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See also: snow-flake


A snowflake (crystal of frozen water)
A snowflake (flower) (Leucojum vernum)

Alternative forms[edit]


From snow +‎ flake[1]. Compare Saterland Frisian Sneeflokke (snowflake), Dutch sneeuwvlok, Luxembourgish Schnéiflack, German Schneeflocke.



snowflake (plural snowflakes)

  1. A crystal of snow, having approximate hexagonal symmetry.[1]
  2. Any of several bulbous European plants, of the genus Leucojum, having white flowers.[1]
  3. The snow bunting, Plectrophenax nivalis.[1]
  4. (slang, derogatory) Someone who believes they are particularly unique and special.
    • 1996, Chuck Palahniuk, Fight Club, published 2005, →ISBN, page 134:
      When I come home, one space monkey is reading to the assembled space monkeys who sit covering the whole first floor. “You are not a beautiful and unique snowflake. You are the same decaying organic matter as everyone else, and we are all part of the same compost pile.”
  5. (slang, derogatory) Someone hypersensitive to insult or offense, especially a young person with politically correct sensibilities.
    Synonym: special snowflake
    • 2017, Dylan Kyle, quoted in "Campus Voices", The Mugdown (Texas A&M University), August 2017, page 15:
      When have words ever hurt anyone? The triggered snowflakes at this liberal university are trying to literally murder our freedom of speech.
    • 2017, Ben Brill, "What's wrong with saying 'Happy holidays' this December", High Tide (Redondo Union High School), 20 October 2017, page 7:
      Fox News pundits claim to be upset because companies are choosing to embrace the "holidays" rather than "Christmas" to avoid offending any liberal snowflakes.
    • 2019 April 17, Bari Weiss, “Bret Easton Ellis Takes On ‘Generation Wuss’”, in The New York Times[1], →ISSN:
      Now, at least in theory, snowflakes on both coasts in withdrawal from Rachel Maddow’s nightly Kremlinology lesson can purchase a whole book to inspire paroxysms of rage. “White” — even the title is a trigger — is a veritable thirst trap for the easily microaggressed.
    • 2020 January 31, Erin McLaughlin, “Free speech cowed at GMU”, in The Collegian, Grove City College, page 8:
      Within a few minutes of stepping foot on the school grounds, a triggered snowflake called the police. Multiple officers accosted Kevin McMahon, a YAF staffer, and threatened to arrest him for exercising his free speech rights since he was outside the designated "free speech area."
    • For more quotations using this term, see Citations:snowflake.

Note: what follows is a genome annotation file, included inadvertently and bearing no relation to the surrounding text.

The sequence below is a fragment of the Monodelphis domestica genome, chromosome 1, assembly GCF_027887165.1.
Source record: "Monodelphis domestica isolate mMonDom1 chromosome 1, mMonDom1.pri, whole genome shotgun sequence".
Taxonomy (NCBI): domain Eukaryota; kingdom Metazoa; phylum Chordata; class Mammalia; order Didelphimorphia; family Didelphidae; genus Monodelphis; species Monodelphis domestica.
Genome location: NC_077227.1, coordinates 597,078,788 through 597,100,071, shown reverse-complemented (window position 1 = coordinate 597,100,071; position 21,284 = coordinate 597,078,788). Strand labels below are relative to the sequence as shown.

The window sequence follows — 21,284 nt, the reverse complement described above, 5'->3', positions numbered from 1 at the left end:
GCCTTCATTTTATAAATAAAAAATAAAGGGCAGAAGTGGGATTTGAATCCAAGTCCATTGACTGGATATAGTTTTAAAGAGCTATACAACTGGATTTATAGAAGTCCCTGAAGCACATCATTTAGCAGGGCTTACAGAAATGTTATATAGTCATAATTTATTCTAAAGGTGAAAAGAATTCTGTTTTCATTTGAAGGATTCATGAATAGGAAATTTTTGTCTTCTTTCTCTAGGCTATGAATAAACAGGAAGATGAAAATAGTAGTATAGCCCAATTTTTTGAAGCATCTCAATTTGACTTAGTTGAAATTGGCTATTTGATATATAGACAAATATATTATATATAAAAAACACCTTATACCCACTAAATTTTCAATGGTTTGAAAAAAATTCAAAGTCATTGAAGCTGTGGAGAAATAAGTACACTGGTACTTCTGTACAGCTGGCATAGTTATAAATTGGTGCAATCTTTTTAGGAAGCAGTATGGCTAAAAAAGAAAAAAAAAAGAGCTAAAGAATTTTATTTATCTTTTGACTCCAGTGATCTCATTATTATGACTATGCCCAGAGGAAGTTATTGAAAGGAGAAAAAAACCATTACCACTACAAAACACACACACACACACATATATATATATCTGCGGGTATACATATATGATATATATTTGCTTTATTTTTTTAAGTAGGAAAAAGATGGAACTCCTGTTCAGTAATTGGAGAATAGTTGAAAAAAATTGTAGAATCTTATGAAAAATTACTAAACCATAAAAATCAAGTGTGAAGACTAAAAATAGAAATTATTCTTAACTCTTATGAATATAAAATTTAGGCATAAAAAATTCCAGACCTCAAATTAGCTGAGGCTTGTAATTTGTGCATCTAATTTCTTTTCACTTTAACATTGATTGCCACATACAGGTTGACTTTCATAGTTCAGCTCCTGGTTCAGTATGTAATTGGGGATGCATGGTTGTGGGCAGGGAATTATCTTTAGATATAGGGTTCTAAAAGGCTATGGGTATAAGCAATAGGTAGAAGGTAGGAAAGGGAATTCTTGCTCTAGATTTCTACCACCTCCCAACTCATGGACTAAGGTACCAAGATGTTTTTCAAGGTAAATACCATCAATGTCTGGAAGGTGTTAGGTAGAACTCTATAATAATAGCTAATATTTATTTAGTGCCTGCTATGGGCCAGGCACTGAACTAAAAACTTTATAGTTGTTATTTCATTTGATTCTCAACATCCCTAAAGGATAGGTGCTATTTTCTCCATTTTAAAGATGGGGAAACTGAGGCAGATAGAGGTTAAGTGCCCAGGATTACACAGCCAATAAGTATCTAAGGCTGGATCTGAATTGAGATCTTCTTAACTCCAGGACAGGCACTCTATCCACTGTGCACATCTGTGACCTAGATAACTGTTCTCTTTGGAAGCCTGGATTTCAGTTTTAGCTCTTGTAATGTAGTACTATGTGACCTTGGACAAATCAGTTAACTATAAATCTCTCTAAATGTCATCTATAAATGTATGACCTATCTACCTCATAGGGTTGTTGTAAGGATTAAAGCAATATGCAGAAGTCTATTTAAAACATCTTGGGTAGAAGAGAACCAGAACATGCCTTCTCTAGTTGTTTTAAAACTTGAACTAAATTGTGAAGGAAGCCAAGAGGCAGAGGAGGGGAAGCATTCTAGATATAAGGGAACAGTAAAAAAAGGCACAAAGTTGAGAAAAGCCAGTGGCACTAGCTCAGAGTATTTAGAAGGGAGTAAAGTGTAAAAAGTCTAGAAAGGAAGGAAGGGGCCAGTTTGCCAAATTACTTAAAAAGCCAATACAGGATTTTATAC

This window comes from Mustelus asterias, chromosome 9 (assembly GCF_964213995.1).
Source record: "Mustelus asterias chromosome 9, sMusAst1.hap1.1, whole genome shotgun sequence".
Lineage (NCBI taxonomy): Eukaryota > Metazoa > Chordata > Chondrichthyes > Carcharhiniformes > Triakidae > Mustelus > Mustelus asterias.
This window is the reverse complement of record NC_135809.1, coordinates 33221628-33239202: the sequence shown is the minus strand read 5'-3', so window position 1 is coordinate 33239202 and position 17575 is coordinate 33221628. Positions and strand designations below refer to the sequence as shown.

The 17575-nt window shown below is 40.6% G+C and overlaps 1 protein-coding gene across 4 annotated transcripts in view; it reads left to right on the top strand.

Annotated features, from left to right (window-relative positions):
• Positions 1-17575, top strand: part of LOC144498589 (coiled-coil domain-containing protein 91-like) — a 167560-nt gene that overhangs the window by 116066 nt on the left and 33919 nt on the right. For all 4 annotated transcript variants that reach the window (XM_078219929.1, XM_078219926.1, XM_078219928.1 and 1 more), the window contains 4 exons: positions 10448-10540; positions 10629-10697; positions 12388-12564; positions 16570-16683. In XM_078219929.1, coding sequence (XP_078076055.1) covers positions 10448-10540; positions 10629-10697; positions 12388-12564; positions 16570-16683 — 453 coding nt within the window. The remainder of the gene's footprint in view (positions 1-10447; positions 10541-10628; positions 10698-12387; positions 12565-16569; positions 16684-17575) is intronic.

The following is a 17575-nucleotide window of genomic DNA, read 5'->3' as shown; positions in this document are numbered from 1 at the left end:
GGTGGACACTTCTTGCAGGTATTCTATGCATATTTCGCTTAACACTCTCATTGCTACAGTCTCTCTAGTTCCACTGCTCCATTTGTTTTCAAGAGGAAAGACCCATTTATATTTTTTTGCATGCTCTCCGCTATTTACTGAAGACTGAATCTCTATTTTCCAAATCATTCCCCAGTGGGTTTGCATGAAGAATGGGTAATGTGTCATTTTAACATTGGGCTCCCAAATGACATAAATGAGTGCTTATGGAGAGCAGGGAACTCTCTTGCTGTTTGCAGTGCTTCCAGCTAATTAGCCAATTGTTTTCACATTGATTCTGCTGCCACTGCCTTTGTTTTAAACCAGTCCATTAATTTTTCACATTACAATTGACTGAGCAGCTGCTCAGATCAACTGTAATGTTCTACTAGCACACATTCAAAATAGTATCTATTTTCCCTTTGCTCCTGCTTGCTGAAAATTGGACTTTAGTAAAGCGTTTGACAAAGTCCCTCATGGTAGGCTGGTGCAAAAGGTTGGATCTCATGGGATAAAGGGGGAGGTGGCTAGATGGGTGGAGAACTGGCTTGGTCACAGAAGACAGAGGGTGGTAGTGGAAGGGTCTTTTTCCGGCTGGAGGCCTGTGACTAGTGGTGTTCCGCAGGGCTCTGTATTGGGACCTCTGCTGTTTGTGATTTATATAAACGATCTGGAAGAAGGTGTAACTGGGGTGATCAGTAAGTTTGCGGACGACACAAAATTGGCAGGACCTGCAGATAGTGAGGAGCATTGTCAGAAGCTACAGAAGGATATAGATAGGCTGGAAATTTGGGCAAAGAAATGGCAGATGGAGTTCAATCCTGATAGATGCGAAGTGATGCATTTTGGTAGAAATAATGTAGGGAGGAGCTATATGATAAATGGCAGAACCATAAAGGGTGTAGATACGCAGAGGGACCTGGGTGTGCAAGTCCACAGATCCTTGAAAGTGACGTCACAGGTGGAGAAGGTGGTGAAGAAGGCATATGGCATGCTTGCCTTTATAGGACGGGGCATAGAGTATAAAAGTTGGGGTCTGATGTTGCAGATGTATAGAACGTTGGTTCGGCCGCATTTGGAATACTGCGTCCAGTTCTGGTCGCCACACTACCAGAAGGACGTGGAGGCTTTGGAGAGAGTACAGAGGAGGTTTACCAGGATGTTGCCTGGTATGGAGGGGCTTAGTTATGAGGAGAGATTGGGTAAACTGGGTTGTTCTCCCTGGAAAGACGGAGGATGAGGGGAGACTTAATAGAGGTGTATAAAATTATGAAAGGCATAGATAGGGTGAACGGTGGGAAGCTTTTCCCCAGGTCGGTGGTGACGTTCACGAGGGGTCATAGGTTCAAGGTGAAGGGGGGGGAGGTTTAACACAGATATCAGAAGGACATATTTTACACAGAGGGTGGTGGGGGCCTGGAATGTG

6. (ophthalmology) A type of lesion that appears as scattered white-brown spots under high magnification light microscopy.
    • 2007, Kenneth W. Wright, Peter H. Spiegel, Lisa Thompson, Handbook of Pediatric Retinal Disease, →ISBN, page 195:
      Robertson and colleagues reported 10 patients in four families with lesions similar to those of stage I and stage II snowflake generation.
    • 2010, Roger F. Steinert, Cataract Surgery, →ISBN, page 525:
      The authors have recently analyzed a PMMA lens explanted because of snowflake degeneration in the dry and hydrated states.
    • 2011, Elias I. Traboulsi, Genetic Diseases of the Eye, →ISBN, page 520:
      These defects may be more pronounced in the superior visual field, perhaps corresponding to the inferior predilection for the snowflake lesions.
  7. Something that is unique in every presentation.
    • 2016 July 14, Sara Schabe, Krysten Massa, “North Fork native begins stem cell treatment to battle MS”, in Suffolk Times:
      MS is referred to as a “snowflake” disease because symptoms vary from person to person.
  8. (slang, usually derogatory) A Caucasian person.
  9. (historical) Someone (usually white) who was opposed to the abolition of slavery (Missouri, 1860s) [2]

Usage notes[edit]

The pejorative sense of "an overly sensitive person" arose from the idea that no two snowflakes are alike. "Snowflake" as a derogatory term was popularized by its use in the 1996 novel Fight Club, by Chuck Palahniuk (see quotation above), but the insult had existed for a significant amount of time prior to this, although not in popular use. In recent years, the meaning has expanded from "a person who believes they are unique" to also denote someone who is too sensitive and is easily offended, based on conceptions of snowflakes' fragility and weakness.

Derived terms[edit]


See also[edit]


snowflake (third-person singular simple present snowflakes, present participle snowflaking, simple past and past participle snowflaked)

  1. To fall in the manner of a snowflake.
    • 1966, James Workman, The Mad Emperor, Melbourne, Sydney: Scripts, page 143:
      Like a seagull swooping, the white figure of a victim snowflaked against the cliff and then plummeted down.
  2. (computing, databases) To arrange (data) into a snowflake schema.


  1. 1.0 1.1 1.2 1.3 1.4 1.5 snowflake” listed in the Oxford English Dictionary [2nd Ed.; 1989]
  2. ^ The lost history of 'snowflake'” from Merriam-Webster Dictionary

Further reading[edit]